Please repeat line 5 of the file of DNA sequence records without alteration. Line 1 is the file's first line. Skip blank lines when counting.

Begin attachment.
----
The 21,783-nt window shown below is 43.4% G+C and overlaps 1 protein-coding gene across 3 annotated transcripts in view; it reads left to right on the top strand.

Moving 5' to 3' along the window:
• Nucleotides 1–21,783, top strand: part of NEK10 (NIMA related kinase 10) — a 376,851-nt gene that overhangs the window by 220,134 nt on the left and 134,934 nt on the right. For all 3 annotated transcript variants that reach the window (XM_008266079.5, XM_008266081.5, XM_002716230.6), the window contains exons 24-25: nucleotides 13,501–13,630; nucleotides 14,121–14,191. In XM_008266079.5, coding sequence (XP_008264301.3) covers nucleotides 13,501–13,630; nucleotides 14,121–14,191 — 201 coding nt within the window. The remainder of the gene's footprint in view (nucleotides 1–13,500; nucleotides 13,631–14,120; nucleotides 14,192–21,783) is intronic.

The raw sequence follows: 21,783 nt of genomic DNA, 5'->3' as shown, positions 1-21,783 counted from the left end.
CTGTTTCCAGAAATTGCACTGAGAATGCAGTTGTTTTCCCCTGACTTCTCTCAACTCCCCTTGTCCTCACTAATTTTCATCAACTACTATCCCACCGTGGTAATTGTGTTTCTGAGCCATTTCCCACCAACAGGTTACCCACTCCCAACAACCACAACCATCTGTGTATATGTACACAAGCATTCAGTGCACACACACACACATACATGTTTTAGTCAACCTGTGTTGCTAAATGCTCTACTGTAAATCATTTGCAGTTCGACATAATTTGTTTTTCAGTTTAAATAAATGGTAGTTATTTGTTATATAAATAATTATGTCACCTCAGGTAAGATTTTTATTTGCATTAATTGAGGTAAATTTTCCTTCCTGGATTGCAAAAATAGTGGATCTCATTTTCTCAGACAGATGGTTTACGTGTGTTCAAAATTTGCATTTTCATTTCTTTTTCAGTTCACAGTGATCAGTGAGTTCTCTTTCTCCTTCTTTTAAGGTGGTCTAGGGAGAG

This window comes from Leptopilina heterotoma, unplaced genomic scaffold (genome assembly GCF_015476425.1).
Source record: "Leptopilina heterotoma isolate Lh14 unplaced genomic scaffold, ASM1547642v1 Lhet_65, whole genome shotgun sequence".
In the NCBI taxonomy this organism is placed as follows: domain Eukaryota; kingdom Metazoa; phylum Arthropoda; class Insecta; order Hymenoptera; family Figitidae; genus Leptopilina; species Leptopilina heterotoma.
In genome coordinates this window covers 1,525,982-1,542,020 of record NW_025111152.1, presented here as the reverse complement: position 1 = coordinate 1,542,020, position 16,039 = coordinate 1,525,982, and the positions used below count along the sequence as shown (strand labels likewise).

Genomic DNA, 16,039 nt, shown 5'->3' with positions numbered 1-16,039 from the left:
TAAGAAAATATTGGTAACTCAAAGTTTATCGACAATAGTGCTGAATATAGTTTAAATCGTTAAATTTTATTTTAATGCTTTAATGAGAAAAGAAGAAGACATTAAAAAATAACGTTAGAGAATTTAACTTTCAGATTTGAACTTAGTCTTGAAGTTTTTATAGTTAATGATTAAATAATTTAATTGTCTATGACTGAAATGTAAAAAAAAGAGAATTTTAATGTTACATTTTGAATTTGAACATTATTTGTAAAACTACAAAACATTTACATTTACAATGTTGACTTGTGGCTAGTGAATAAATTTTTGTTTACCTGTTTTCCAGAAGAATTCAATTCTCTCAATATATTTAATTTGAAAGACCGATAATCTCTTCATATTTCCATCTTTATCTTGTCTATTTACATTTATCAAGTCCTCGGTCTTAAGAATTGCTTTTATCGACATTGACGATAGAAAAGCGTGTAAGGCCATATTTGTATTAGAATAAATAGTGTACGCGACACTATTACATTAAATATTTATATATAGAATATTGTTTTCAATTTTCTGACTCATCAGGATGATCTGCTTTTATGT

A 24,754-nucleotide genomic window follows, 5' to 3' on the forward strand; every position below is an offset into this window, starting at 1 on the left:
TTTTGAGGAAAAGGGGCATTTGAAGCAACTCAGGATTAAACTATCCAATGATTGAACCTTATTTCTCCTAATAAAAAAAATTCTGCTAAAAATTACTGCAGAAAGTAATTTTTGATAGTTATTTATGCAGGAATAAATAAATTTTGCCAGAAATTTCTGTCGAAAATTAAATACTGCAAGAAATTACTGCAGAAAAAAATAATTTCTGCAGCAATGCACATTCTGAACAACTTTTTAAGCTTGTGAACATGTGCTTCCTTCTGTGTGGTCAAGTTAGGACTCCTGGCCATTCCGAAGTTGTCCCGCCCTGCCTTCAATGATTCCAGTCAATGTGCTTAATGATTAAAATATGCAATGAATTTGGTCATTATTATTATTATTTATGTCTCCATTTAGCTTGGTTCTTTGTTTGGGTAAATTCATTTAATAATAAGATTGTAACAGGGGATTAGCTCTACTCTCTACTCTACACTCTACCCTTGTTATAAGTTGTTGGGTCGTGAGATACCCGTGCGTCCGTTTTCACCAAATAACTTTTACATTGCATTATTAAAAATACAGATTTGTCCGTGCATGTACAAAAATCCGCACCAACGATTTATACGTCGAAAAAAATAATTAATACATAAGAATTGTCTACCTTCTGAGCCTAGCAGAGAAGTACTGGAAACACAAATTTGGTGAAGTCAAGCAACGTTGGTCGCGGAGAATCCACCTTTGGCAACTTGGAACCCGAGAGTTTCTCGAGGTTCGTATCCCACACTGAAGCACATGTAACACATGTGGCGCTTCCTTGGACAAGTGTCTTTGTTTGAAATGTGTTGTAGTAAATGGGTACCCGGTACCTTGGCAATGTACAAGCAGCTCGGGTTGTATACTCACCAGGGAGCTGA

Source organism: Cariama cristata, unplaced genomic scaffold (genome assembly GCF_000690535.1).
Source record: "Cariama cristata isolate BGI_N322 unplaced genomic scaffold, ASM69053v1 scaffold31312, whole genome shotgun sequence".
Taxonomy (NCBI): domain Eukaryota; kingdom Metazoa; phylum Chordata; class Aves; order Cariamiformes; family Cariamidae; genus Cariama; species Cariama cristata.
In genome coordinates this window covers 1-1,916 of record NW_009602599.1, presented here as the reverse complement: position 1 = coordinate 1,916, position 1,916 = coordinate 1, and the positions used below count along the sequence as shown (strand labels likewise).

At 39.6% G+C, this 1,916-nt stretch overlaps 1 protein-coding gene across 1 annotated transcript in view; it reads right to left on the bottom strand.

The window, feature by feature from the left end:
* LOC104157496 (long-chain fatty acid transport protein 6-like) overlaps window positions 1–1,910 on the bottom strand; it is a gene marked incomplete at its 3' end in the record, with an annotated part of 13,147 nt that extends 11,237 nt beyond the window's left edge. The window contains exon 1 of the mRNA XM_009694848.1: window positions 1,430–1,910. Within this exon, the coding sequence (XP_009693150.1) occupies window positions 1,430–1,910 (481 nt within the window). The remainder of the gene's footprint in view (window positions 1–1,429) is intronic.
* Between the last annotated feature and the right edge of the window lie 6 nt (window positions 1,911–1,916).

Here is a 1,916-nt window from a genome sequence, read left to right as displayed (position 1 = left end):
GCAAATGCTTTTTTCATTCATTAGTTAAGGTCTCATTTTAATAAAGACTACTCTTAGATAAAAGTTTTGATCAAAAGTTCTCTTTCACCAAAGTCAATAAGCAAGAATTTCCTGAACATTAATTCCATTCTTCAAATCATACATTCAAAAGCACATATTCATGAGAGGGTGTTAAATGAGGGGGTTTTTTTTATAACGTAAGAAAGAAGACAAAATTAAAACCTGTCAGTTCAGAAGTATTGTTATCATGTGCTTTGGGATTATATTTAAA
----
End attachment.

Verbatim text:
CTGTTTCCAGAAATTGCACTGAGAATGCAGTTGTTTTCCCCTGACTTCTCTCAACTCCCCTTGTCCTCACTAATTTTCATCAACTACTATCCCACCGTGGTAATTGTGTTTCTGAGCCATTTCCCACCAACAGGTTACCCACTCCCAACAACCACAACCATCTGTGTATATGTACACAAGCATTCAGTGCACACACACACACATACATGTTTTAGTCAACCTGTGTTGCTAAATGCTCTACTGTAAATCATTTGCAGTTCGACATAATTTGTTTTTCAGTTTAAATAAATGGTAGTTATTTGTTATATAAATAATTATGTCACCTCAGGTAAGATTTTTATTTGCATTAATTGAGGTAAATTTTCCTTCCTGGATTGCAAAAATAGTGGATCTCATTTTCTCAGACAGATGGTTTACGTGTGTTCAAAATTTGCATTTTCATTTCTTTTTCAGTTCACAGTGATCAGTGAGTTCTCTTTCTCCTTCTTTTAAGGTGGTCTAGGGAGAG